This whole notion that there was no *physical* death prior to a literal Adam’s literal snack creates *far* more problems than it solves. (Actually, does it solve any problems?)

  • go_4_tli

    It just occurred to me. Maybe Adam didn’t bring death into the world by sinning; he brought death into the world by *eating*. He killed plant cells, and the world knew death for the first time. (That’s why what he did was a sin. What people were *supposed* to do was live for eternity with hunger pangs.)

  • The_L1985

    AiG notes that the Hebrews didn’t consider plants to be alive, since they don’t breathe the way that animals do. Thus, every creature was a vegetarian, and plant deaths don’t count.

    This is a fairly obvious cop-out, and ignores that there are more classifications than Plantae or Animalia, and have been for decades. (I am still very angry that I was taught 2-kingdom biology in the 90’s.)

  • The_L1985

    Ancient Jews? Possibly.

    Modern Jews? Hel no!

  • I’ve encountered certain strains of creationist thinking that maintain that plants don’t actually qualify as being alive.

  • GDwarf

    Erm, then what are they? A type of mineral?

  • No, they’re just plants. The way I’ve seen the idea presented is…well, it’s strange, though that’s hardly surprising.
    It seems to be some sort of “common sense” approach to defining things that I can’t claim to understand. I guess my sense isn’t quite common enough.
    Essentially, if you look at, say, a dog – assuming that it’s not dead, at any rate – you can see that it’s alive, and there’s no confusing it with something like, say, a fern.
    It’s just a really shallow, surface appearance-based argument.
    Again, I don’t really get it, but I have seen the idea put forward when defending the idea that there was no death in the world before sin even though Adam, Eve, and the animals did actually eat plants.
    I suppose that’s part of it, too. If people/animals ate plants, as they must have, and there was no death before sin, then obviously plants aren’t alive, because the Bible.

  • He can have Adam and Eve make a beeline directly for the forbidden fruit …

    I see what you did there.

  • GDwarf

    I kinda figured it was some sort of post-hoc reasoning.

    I’d imagine viruses, fungi, venus fly traps, walking trees, and such give them nightmares, though. Or would, if they knew anything about them.

  • So, wait. We can apply ancient Hebrew understanding to biology when it comes to concepts of death, even though it violates our current biological understanding; but when it comes to concepts of taxonomy, we must accept their descriptions as scientifically accurate and apply them to our biological understanding directly? WTF?

  • J_Enigma32

    Biological death from cell apoptosis is a purely biomechanical process, although it has numerous complex causes since there are multiple types of biological death (mitochondria-triggered positive-feedback cycles (a heart attack), death from telomere shortening (one type of old age death), death from cell over-reproduction (cancer), etc). When treated as a purely biomechanical process, it can be *defeated*, just like any other biomechanical process (i.e., cancer, an infection, etc).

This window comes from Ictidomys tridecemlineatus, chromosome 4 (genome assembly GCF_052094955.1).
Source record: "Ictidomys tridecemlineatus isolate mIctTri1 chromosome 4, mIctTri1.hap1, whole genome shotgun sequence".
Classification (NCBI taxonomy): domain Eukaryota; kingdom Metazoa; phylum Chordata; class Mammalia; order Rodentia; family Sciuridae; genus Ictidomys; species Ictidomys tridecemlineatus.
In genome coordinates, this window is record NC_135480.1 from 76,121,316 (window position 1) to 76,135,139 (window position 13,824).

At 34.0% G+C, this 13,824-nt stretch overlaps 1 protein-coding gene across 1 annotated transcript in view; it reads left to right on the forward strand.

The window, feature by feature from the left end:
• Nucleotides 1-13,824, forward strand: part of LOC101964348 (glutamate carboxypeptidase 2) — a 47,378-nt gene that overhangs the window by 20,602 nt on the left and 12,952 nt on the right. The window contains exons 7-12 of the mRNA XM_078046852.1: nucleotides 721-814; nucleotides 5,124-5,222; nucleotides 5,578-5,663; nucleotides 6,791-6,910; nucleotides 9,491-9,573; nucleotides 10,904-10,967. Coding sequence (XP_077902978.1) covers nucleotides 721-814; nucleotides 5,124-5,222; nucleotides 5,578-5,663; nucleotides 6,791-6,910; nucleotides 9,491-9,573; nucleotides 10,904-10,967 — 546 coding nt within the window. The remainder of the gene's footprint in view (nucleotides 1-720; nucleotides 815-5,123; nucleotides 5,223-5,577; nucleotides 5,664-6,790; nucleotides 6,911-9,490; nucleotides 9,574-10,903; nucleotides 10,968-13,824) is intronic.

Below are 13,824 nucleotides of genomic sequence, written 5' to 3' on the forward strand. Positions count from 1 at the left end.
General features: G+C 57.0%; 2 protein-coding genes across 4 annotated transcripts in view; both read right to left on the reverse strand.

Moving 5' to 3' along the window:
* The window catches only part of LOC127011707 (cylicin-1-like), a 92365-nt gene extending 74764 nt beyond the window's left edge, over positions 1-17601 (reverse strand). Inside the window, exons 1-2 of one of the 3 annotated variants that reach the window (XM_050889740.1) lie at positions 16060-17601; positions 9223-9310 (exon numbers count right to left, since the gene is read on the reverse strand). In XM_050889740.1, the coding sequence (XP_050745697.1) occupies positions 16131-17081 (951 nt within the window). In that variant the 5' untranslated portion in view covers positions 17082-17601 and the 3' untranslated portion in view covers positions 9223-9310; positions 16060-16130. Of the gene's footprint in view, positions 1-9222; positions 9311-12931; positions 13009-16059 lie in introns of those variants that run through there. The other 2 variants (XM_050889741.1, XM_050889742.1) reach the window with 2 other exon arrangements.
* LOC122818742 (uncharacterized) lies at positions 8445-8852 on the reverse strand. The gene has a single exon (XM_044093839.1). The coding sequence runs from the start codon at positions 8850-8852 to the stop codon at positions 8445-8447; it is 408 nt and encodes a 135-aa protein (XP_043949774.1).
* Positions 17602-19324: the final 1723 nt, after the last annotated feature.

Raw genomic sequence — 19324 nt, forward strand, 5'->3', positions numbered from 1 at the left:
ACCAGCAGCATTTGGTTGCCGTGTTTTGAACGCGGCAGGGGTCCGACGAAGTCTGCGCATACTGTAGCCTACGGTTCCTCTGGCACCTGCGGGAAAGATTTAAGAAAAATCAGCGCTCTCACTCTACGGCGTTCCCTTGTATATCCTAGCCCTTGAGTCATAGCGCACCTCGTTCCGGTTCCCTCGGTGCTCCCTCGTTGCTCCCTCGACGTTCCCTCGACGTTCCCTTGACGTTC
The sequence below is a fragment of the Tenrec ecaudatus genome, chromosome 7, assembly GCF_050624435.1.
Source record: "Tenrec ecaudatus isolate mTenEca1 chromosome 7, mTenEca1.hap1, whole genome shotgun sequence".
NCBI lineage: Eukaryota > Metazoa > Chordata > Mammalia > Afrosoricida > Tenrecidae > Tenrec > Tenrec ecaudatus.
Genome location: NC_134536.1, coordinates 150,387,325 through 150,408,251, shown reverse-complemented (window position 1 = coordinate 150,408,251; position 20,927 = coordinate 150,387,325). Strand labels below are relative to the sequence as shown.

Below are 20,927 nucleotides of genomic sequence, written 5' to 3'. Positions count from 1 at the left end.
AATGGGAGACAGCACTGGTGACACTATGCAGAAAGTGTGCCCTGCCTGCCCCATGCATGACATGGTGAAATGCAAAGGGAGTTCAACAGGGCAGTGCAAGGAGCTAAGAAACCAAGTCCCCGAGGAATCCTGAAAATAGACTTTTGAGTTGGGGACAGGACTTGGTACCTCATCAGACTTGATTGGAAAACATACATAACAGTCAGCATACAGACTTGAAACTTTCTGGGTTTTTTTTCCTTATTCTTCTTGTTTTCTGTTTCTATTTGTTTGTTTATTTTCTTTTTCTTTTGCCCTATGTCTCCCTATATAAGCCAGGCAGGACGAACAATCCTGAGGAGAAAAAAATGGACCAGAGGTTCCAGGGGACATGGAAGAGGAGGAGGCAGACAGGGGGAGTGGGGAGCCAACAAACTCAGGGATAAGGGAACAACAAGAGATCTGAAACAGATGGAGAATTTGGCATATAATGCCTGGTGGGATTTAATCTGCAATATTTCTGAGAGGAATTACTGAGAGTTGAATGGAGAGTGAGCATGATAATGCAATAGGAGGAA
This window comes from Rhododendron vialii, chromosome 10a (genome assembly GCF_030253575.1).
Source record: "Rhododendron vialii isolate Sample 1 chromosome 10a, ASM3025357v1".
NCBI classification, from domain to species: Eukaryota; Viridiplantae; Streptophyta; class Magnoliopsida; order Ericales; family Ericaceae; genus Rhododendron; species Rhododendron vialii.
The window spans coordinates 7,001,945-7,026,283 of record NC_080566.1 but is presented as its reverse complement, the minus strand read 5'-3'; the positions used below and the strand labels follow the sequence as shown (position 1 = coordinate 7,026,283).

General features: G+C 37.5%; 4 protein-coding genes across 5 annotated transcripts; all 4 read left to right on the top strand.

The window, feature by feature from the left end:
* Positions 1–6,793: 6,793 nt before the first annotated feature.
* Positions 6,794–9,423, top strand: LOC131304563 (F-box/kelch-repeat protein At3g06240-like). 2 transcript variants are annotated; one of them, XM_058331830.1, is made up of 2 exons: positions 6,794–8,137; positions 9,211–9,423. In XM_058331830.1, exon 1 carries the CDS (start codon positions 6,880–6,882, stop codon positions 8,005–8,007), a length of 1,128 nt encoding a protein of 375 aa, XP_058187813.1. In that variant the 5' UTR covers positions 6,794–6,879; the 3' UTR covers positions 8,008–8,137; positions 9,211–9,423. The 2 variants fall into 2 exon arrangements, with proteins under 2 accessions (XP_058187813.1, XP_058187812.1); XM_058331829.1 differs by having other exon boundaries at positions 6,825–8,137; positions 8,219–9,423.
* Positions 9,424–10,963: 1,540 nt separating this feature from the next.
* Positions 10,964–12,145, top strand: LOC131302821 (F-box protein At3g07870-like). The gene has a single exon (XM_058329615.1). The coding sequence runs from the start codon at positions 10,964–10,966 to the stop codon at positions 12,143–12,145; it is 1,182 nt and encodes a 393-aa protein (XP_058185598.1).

Consider: there is a species of Jellyfish which literally does not die of old age. It is effectively, what biologists call, “biologically immortal.” It’s even called “the immortal jellyfish.” Death is little more than a quirk of evolution; not all species have to have it (as the jellyfish shows). Now, said jellyfish can still *die* – they do all the time. They get eaten, or killed by external forces. But biological death is not a problem they experience. There could be an alien species out there that does not experience biological death.

    What’s more, by studying the jellyfish, and by examining the different ways in which humans die, we may be able to prevent biological death *within ourselves*. We are on the verge of figuring out the steps taken in aging so we can reverse them – before this century is over with, rejuvenation treatments and longevity treatments will be available. By the middle of the next century, we may have biological immortality (but not *true* immortality; if you play the odds long enough, you’ll run afoul something that will kill you. It’s just how it works. Now, how long you stay dead is determined by the nature of the medicine when you die) as a species. I’d *love* to see Biblical literalists try and explain that.

    In the long run, permanent defeat of death may be more common through digital uploading and downloading. There’s a whole host of philosophical issues with that, thought, so I don’t know if I consider that true immortality so much as copies of the self living on after the original has died.

    Biblical literalists are so desperate to justify their views that they don’t think their claims through enough to see what they’re doing is creating more problems than they solve, and when presented with it, they run away rather than deal with the fact that what they believe is wrong. When we attain biological immortality, it’ll be another hit their back-asswards philosophy takes. After all, biological death is sin. Defeating biological death means we defeated sin, especially when medical science is so advanced it can repair lethal wounds (decapitation, bisection, etc) and revive the dead (we can revive the dead already so long as they haven’t been dead for too long. And advanced medical science like that could happen within 50 years or 500 years; but it *will* happen, so long as humans don’t blow themselves up first). God doesn’t look very strong now, does he?